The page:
And now, before I go, I want to mention the scene in the woods when Edward reveals to Bella that he’s a vampire. We’re on mostly on dolly shots so slight it’s tough to tell the camera is not on sticks. Then suddenly, in a completely unmotivated move, the camera does a 360 around them while they’re sort of looking at each other. Then we’re back to the nearly-static shots. It doesn’t whirl around them and then end on him saying “I’m a vampire” to highlight an important moment, or start with him saying “I’m a vampire” then whirl around them to indicate that her world is spinning at this crazy news. It is nearly static, then whirls around them, then is nearly static again when he announces what he is. Why? Why is there a 360 move there? It’s possible that this was done in post, and that when they did that 360 on set, it was intended to have more meaning. But it absolutely baffled me when I saw it unfold.
However, I kind of loved the overly dramatic way the baseball game was shot, especially when the vampires started having a vogue battle.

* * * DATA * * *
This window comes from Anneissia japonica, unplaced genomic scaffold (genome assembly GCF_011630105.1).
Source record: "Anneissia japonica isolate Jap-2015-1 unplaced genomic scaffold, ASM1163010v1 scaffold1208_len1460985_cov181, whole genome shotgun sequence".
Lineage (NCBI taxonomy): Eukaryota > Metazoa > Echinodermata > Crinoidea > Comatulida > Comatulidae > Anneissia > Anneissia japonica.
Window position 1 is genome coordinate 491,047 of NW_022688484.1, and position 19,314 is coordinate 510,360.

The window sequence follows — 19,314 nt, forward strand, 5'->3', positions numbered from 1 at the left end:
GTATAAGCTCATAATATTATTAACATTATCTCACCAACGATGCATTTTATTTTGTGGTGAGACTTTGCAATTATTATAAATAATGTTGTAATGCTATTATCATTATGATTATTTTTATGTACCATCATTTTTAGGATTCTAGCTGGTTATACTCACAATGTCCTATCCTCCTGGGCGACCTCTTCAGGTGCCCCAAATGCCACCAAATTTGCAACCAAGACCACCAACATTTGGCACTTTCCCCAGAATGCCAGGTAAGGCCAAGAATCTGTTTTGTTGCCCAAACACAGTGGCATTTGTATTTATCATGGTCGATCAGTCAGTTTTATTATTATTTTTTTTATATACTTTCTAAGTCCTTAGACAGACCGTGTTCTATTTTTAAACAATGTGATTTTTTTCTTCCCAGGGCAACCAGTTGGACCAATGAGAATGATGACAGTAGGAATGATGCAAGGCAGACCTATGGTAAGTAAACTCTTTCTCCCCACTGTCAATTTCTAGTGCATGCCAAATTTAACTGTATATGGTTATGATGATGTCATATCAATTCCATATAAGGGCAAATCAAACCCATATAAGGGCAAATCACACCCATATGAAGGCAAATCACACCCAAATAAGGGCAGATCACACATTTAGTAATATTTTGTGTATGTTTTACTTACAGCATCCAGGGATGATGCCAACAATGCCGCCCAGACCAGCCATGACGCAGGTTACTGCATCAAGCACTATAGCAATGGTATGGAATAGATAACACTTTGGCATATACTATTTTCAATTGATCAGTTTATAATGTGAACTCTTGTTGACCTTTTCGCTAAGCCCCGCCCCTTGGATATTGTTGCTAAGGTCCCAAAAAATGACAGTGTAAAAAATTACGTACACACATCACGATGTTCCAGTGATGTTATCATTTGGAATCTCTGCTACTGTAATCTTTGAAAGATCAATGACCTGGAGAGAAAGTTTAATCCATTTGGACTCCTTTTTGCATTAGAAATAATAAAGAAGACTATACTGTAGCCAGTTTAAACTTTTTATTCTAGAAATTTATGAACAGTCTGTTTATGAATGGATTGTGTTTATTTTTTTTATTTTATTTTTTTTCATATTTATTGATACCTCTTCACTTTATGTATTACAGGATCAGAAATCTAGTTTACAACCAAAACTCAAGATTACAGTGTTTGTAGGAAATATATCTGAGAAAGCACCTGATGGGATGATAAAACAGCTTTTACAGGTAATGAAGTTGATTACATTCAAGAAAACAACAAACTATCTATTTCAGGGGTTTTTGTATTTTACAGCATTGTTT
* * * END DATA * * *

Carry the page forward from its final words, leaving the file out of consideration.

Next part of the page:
In summation, here’s what I will remember most about TWILIGHT: Lautner’s wig, glitter, taxidermied owl.
I have so many questions that I will absolutely be watching the rest of these films as soon as I can.
Next week, I’ll be back to indie films with 2010’s THE KIDS ARE ALL RIGHT, directed by Lisa Cholodenko. Feel free to join the conversation by posting your reactions below (please don’t be mean to me, Twihards), or email me at TheOtherVoicesATH@Gmail.com, and follow me on Twitter @TheEmilyBlake.
Emily Blake writes screenplays with lots of fight scenes. She is a vocal advocate for feminism, polyamory, kink, and sex positivity. She makes most of her money as a script supervisor for film and television, but she also makes cosplays for clients out of her little apartment in Los Angeles.